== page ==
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ConocoPhillips of the US, the world’s largest oil and gas group with only exploration and production operations, reported a smaller loss than expected for the fourth quarter of 2016, and highlighted its potential to make profitable investments in its business at low oil prices, but projected only slow growth in production this year.
The underlying loss per share for the quarter, excluding some one-off items, was 26 cents, compared to a loss of 90 cents for the equivalent period of 2015. Analysts had on average forecast a loss of 40 cents.
The results contrast with the fourth quarter reports from ExxonMobil and Chevron, the two largest US oil and gas groups, which both released disappointing earnings for the fourth quarter of last year.
Conoco’s shares fell more than 60 per cent in the oil price crash, to a low point in February last year after it cut its dividend, but have risen 24 per cent over the past 12 months as crude has recovered.
Ryan Lance, chief executive, said the company’s recent performance “highlights the significant changes we’ve made as a company to respond to a world of lower and more volatile commodity prices.”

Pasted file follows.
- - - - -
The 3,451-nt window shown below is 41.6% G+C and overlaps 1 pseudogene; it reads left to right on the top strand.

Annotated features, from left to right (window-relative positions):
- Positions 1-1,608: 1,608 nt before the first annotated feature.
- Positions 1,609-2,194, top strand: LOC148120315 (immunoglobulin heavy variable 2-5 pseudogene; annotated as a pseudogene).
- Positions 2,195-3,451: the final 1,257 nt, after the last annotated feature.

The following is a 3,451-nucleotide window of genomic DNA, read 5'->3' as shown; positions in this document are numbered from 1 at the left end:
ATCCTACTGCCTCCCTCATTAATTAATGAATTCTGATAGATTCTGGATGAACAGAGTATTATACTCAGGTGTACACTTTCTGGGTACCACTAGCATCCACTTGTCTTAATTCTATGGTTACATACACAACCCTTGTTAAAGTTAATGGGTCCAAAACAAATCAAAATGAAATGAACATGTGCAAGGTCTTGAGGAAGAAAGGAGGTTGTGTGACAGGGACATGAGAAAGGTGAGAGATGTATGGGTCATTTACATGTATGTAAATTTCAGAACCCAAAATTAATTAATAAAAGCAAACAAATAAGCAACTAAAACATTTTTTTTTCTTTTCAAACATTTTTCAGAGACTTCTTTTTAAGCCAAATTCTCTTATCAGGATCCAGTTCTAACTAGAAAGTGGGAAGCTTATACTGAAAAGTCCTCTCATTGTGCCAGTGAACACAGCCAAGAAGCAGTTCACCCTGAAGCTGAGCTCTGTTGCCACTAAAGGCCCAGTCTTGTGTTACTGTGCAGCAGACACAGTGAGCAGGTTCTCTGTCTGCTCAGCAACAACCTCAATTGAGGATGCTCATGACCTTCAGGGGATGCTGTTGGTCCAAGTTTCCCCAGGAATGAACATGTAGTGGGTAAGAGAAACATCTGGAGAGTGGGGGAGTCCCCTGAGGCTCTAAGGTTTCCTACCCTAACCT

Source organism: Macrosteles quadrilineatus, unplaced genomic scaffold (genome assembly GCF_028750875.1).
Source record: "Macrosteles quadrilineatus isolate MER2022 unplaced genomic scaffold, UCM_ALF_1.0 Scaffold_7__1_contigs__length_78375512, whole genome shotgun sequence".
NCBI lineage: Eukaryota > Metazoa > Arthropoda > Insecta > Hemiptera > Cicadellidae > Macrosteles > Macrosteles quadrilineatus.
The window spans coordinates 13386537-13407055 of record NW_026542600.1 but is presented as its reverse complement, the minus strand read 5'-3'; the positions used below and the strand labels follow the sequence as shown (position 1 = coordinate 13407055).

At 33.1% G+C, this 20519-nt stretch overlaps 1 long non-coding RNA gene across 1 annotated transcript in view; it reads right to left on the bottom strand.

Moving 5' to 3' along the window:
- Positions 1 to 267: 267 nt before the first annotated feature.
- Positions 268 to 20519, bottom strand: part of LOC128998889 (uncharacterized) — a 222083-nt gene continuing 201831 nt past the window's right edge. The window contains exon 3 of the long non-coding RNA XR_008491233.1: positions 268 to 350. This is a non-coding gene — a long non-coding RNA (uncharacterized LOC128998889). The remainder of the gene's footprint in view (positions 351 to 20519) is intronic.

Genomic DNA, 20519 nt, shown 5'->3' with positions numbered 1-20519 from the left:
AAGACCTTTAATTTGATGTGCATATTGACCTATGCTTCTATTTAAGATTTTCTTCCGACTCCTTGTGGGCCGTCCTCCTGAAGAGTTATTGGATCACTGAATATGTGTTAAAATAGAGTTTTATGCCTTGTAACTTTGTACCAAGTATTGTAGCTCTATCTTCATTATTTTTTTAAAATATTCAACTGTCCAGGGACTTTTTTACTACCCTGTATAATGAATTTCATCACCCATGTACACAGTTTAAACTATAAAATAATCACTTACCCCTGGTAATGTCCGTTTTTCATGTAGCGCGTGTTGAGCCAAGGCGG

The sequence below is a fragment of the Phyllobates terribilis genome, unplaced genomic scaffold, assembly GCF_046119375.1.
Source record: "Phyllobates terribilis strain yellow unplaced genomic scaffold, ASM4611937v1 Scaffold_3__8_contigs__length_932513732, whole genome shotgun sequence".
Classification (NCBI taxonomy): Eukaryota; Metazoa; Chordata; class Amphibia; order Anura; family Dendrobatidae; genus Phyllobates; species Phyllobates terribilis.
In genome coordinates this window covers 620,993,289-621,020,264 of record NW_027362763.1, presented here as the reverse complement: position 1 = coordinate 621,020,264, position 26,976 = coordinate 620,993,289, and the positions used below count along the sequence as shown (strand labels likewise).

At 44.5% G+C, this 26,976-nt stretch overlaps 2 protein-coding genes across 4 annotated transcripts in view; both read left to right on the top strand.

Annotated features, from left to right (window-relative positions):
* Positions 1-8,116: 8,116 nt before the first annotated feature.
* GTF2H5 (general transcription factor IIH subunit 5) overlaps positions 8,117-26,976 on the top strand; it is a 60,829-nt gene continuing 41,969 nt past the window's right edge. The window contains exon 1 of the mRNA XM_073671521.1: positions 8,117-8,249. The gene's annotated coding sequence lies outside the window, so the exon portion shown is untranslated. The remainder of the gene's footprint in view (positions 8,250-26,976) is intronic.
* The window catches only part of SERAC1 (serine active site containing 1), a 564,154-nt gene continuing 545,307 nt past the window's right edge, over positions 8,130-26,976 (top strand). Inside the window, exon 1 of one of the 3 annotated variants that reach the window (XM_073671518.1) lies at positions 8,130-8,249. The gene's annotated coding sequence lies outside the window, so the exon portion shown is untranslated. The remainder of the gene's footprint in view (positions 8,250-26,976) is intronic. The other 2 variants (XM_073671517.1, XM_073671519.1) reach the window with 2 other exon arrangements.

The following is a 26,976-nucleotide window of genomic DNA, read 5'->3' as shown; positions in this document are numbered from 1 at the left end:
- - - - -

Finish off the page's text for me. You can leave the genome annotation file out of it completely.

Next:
For the second quarter in a row our cash from operating activities exceeded capital expenditures and dividends paid. Our capital intensity and cost structure are dramatically lower, we’ve increased our dividend, and our debt reduction and share buyback programs are underway. We are delivering our operational milestones and our 18 BBOE of resources with an average cost of supply less than $40 per barrel Brent represents a deep source of high-return future investments.
Conoco cut capital spending by more than 50 per cent to $4.9bn last year, and cut production and operating expenses by 19 per cent.
Production for 2016, excluding the Libyan operations that have been hit by disruption in that country, dropped slightly to 1.57m barrels of oil equivalent per day, down from 1.59m b/d in 2015.
For 2017, the company expects capital spending to be roughly unchanged at $5bn, it said.
It also projected average production outside Libya of 1.54m-1.57m b/d this year, representing growth of 0-2 per cent allowing for the effect of asset sales.